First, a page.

by Steven Ertelt
March 14, 2005
Washington, DC (LifeNews.com) — Secretary of State Condoleeza Rice is a powerful figure in Washington and one of the top names bandied about by those already looking at potential candidates for president in 2008. In recent interviews, she said she would not run and that she backed abortion.
Rice has previously indicated her support for abortion, despite being a Republican. She confirmed that stance Friday and told the Washington Times she was "mildly pro-choice."
"You know that I’m a deeply religious person" she said, before describing questions surrounding abortion as "extremely difficult moral issues."
"We’re facing issues with technology and the prolongation of life and the fact that very, very young babies are able to survive now, very small babies are able to survive," Rice told the Times. "These are great moral issues."
She indicated she opposed late-term abortions or taxpayer funding for abortions but said she didn’t think the government should be "forcing its views on one side or the other."
That said, she told the Times that President Bush "has been in exactly the right place about this, which is we have to respect the culture of life and we have to try and bring people to have respect for it and make this as rare a circumstance as possible."
In an interview with "Meet the Press" on Sunday, NBC newsman Tim Russert asked Rice about her previous interview and the explanation of her position on abortion.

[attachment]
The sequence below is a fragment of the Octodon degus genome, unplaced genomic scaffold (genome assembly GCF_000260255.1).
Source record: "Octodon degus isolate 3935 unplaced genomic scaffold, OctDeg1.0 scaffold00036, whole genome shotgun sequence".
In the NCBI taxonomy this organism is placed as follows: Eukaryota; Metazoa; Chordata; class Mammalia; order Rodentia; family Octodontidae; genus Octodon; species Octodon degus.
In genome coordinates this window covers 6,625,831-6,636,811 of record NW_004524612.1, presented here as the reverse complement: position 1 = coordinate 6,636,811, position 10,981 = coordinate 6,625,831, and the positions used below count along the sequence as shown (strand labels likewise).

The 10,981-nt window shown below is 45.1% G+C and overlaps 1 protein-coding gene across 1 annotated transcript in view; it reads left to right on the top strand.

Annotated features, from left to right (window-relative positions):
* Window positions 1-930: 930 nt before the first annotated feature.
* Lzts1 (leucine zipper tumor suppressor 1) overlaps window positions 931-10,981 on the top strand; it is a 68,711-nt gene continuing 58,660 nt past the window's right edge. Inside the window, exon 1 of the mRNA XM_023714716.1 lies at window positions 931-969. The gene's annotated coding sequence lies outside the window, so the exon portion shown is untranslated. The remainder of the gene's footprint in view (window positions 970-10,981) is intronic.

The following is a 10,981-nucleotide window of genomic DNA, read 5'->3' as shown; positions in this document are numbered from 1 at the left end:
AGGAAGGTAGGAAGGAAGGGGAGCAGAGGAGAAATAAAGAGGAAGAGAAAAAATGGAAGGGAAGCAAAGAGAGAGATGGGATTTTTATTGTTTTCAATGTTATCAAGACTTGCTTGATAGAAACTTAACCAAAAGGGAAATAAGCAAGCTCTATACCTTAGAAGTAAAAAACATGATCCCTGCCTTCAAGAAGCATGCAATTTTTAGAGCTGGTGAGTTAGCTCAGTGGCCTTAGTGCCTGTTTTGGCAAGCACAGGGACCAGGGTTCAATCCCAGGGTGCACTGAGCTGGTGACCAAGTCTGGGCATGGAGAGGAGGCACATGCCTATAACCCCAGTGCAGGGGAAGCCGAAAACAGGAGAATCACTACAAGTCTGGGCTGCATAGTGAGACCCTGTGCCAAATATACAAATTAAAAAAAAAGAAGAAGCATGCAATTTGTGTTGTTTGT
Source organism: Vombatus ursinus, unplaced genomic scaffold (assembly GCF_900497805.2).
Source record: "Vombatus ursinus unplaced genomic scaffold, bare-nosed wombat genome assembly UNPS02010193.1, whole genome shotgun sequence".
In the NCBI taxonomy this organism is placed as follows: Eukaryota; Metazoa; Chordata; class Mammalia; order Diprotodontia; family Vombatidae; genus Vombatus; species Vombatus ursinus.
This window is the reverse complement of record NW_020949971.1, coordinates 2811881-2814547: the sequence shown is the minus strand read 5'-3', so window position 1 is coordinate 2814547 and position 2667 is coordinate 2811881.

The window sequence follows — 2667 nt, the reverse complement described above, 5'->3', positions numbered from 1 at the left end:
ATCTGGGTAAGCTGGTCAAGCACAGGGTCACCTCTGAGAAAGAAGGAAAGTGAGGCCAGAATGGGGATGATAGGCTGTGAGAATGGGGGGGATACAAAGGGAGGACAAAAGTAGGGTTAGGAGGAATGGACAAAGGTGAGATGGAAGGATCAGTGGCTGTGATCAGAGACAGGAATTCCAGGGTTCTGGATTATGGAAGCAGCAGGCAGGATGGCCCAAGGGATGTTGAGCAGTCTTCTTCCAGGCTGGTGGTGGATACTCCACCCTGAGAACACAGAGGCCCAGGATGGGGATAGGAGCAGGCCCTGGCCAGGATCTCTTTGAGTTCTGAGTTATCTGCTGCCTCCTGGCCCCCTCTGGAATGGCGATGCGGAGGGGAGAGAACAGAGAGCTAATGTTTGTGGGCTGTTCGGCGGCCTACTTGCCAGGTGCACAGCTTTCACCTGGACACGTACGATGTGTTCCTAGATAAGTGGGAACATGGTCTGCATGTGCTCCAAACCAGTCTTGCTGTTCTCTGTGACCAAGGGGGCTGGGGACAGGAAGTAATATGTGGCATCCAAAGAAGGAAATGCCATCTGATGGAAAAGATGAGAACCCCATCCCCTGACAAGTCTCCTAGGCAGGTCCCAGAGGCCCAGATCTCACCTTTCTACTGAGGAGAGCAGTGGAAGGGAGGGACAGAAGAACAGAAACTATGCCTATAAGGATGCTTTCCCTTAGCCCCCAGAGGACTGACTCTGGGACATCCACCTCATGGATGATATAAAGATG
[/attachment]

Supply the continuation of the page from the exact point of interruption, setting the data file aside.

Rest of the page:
"It means that, like many Americans, I find the issue of abortion very difficult. I believe it ought to be as rare as possible. Nobody wants to see anyone go through that," Rice explained.
She told Russert she favored parental notification and bans on late-term abortions.
Ultimately, however, Rice indicated she was not "a fan of having the government intervene in the law." She confirmed she would not "outlaw" abortion.
Asked whether she favor President Bush’s policy of revoking funding from the UNFPA because the international agency has supported China’s population control policy of one child and forced abortions and sterilizations, Rice said yes.
"I happen to agree. I also am not someone who believes that federal funding ought to be used for something about which there is so much difference in America," she said.
Despite being on the short list of names that many political activists say will run for the presidency, Rice repeatedly said she will never run.
"I don’t have any desire or intention of running for President," she said. "I don’t want to run for President of the United States.